The question is, how do you ensure you are a successful exhibitor? While you are in the planning process, ask yourself the following questions:
Are you taking advantage of all the tools show management has to offer? Check the event website for an exhibitor service center or portal to see if there is an online exhibitor profile you can fill-out, a show app you can download, or any networking tools you can use to find and contact the right attendees before the show.
Is your booth inviting? Encourage booth staff to be friendly and welcoming and try not to block any entryways with tables or signage. This can be particularly challenging if you have an island booth.
Are you promoting your presence at the event? Let everyone know you will be exhibiting at the event on your website, social media sites, and even your email signature. Take it one step further and send out communications to clients, prospects, and attendees with details on why they should visit your booth.
Have you made note of the deadlines for the early bird discount rates? Many events offer exhibitor services at a discounted rate if they are ordered at an earlier date. While this deadline may be earlier, it is always better to plan and order ahead. Plus, the money you save can be put toward giveaways or Chucks for your booth personnel.
Have you established a focused message and measurable event goals? Pick a key message to communicate before, during, and after the event. If you had a recent product release, mention it in your communications before the show, have information ready about the new product on the show floor, and follow up with your leads after the show. Set realistic goals to help you measure your success at the trade show. For example, if you hope to capture 50 leads at the event and bring back 65, you have met and exceeded your goal.
Last but not least, have fun and don’t sweat the small stuff. Things don’t always go the way they’re planned, but as long as you have carpet, I can guarantee attendees will want to be in your booth.
If you don’t want to turn away buyers, here is a list of what NOT to do when working in a booth.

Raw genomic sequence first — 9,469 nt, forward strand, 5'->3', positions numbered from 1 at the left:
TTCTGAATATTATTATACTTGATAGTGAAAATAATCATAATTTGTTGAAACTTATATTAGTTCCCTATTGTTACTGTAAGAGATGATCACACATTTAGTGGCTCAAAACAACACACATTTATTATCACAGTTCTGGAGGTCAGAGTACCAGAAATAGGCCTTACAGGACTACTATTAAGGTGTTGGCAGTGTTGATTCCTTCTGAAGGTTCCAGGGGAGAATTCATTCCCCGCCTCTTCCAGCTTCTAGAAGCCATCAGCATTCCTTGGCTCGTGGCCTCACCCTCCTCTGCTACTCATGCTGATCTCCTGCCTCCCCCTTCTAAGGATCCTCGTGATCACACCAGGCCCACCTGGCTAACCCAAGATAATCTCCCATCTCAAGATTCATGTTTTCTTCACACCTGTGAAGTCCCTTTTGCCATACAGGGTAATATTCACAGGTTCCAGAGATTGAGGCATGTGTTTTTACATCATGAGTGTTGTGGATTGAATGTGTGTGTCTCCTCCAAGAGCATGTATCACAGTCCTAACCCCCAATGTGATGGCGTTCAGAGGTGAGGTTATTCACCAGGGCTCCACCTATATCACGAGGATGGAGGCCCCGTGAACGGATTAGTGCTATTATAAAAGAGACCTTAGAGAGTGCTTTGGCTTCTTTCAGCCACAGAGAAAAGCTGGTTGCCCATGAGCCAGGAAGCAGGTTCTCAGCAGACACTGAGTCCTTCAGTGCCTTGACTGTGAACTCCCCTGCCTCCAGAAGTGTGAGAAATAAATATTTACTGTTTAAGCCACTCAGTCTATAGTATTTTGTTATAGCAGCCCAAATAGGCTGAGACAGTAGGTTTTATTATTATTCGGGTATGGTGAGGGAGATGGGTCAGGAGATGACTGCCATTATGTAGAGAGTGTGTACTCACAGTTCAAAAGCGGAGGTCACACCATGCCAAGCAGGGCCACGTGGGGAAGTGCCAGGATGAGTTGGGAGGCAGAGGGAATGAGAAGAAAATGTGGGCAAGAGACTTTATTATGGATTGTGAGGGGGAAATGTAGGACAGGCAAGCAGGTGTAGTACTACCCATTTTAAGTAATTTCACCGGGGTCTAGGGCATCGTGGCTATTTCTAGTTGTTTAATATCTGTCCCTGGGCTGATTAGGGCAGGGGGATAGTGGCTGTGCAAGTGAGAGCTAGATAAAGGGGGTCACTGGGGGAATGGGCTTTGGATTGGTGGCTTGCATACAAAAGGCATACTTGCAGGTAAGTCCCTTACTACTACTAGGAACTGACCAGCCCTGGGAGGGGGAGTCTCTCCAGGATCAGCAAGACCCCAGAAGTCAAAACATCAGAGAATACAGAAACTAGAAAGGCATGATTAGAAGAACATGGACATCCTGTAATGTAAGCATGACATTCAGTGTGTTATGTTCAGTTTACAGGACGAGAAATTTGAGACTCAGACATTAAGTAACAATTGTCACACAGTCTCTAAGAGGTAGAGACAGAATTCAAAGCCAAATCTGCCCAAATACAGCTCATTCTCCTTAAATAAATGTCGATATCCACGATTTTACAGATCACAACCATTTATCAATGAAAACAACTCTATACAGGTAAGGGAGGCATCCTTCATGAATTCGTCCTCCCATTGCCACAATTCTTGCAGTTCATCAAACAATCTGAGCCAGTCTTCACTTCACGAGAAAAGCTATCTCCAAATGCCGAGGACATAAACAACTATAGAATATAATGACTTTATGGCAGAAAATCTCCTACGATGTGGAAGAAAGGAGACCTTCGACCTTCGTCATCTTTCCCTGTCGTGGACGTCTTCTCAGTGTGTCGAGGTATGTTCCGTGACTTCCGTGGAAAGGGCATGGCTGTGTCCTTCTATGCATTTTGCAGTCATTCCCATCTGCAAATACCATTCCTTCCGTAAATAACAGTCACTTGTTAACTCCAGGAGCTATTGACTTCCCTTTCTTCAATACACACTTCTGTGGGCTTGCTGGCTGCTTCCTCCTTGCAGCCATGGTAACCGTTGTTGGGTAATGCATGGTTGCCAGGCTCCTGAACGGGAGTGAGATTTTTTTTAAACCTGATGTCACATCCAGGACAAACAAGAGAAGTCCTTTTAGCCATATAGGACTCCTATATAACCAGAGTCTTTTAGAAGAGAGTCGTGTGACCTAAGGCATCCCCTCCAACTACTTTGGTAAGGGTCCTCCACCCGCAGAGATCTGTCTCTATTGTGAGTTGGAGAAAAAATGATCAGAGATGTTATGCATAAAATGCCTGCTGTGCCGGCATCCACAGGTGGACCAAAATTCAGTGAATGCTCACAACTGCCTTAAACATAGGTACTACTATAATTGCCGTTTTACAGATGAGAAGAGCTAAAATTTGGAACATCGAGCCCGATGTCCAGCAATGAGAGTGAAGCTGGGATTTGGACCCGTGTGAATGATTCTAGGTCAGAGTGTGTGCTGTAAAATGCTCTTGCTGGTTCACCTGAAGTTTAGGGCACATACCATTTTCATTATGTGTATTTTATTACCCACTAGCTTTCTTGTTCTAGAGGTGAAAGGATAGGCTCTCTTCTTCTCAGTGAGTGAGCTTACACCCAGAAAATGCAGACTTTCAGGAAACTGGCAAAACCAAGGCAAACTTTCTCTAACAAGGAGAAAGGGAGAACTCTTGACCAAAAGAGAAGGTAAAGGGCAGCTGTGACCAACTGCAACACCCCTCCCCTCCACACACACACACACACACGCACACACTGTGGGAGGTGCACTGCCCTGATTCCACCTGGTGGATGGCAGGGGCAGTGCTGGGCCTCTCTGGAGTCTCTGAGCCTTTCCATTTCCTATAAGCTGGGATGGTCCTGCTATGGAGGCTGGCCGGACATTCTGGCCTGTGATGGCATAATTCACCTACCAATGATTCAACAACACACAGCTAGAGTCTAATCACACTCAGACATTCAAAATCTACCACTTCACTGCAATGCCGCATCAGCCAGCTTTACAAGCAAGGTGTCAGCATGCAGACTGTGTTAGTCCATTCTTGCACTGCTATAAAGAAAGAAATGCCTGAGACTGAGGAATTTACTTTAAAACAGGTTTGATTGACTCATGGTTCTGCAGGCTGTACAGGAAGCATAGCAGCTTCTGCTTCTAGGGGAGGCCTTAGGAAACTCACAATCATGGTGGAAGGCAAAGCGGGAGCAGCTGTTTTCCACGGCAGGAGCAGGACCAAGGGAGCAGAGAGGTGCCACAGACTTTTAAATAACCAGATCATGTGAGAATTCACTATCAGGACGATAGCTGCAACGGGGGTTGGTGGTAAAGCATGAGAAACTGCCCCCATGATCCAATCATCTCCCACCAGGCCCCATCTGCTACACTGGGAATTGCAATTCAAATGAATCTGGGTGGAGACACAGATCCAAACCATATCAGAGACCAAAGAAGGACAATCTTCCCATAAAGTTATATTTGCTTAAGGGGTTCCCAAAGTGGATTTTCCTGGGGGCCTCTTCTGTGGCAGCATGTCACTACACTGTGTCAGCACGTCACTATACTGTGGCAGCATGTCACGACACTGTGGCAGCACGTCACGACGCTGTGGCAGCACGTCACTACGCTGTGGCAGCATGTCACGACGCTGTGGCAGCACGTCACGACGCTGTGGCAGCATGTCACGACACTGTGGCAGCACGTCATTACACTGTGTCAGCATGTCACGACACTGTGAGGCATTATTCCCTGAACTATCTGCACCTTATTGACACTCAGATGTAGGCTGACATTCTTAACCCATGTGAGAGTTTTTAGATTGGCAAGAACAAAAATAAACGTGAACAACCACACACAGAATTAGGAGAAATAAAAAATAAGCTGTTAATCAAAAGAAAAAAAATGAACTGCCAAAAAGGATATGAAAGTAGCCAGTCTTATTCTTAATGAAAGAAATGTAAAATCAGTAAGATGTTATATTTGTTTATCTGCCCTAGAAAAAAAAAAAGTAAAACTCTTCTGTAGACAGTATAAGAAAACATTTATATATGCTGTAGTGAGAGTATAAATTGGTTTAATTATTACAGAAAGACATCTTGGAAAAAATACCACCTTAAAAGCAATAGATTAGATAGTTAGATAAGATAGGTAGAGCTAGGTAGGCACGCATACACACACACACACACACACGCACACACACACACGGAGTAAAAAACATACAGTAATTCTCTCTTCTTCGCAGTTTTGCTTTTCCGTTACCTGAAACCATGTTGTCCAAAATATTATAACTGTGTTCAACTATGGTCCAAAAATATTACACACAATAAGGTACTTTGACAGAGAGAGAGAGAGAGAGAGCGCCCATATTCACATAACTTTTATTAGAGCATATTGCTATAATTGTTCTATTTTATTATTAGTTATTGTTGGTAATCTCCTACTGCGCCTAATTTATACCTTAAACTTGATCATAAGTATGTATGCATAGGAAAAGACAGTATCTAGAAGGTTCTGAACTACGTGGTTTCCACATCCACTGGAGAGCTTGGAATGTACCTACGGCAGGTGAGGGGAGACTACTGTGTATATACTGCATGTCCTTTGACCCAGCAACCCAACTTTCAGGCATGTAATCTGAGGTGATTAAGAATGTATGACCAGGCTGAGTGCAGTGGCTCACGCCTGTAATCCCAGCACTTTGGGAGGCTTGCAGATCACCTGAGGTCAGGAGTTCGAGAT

Talking with other booth staff. You would be surprised by how many people will pass you by if you look occupied. Try not to talk to other booth staff or be on the phone. Actually, it is better that you turn off your cell phone and put it away. If you stay focused on the attendees and not your fellow booth staff members, more opportunities will come your way.
Speaking without listening. If you want an attendee to take your product seriously, then take them seriously. Listen to what their needs are before you speak. By making the conversation more about them and less about the product, the attendee is more likely to open up and share their challenges with you. Then you can explain how your product can solve their problem.
Sitting. We all get tired when working at a trade show, and sometimes we have the urge to sit down. When you’re sitting, you look lazy and less approachable. Be sure your entire team is standing up and ready to engage. To prevent foot pain, avoid wearing high heels or shoes that are too small. Instead, wear shoes that are flat or have a very low heel, with rubber soles, arch support, and flexible material that can breathe.
Eating. Eating food or chewing gum in your booth is a big no no. If you know Murphy’s Law, then you know that the moment you take a huge bite of that double decker hamburger with extra onions is the moment someone will walk up to you and ask you a question. Getting caught with food in your mouth and onion breath does not leave a good impression. Try to schedule breaks throughout the day where you can each take turns to leave the booth and get a bite to eat.
Poor posture & gestures. Although this is an awkward subject, it is important to address it. Because you are in public and people are always watching, try to be conscious of how you appear to others. Keep a smile on your face and look up and make eye contact with people instead of looking down and unavailable. Try not to slouch, pick, fidget, adjust yourself, frown, or roll your eyes. When speaking to someone, try to give them steady eye contact and avoid looking distracted. All of these can be embarrassing and make others feel awkward.
Leaving the booth empty. This not only looks bad for your company, but it is also a way to push buyers to visit your competitors. As a general rule of thumb, a 10 x 10 booth should always be staffed by a minimum of two people, with one additional person for every 100 square feet.
Talking bad about other exhibitors or attendees. When you are surrounded by people, anything you say or do is at risk of being heard by the wrong person. If you follow the golden rule, “If you don’t have something nice to say, don’t say anything at all”, then you should be okay.
Overall. For a successful trade show, make sure you are as approachable and professional as possible. Remember that at any given moment you will be on center stage, and you only have about 20-30 seconds to attract a buyer and quickly determine if they are a good fit for you. Any impression you make will be a lasting impression, so make it a good one.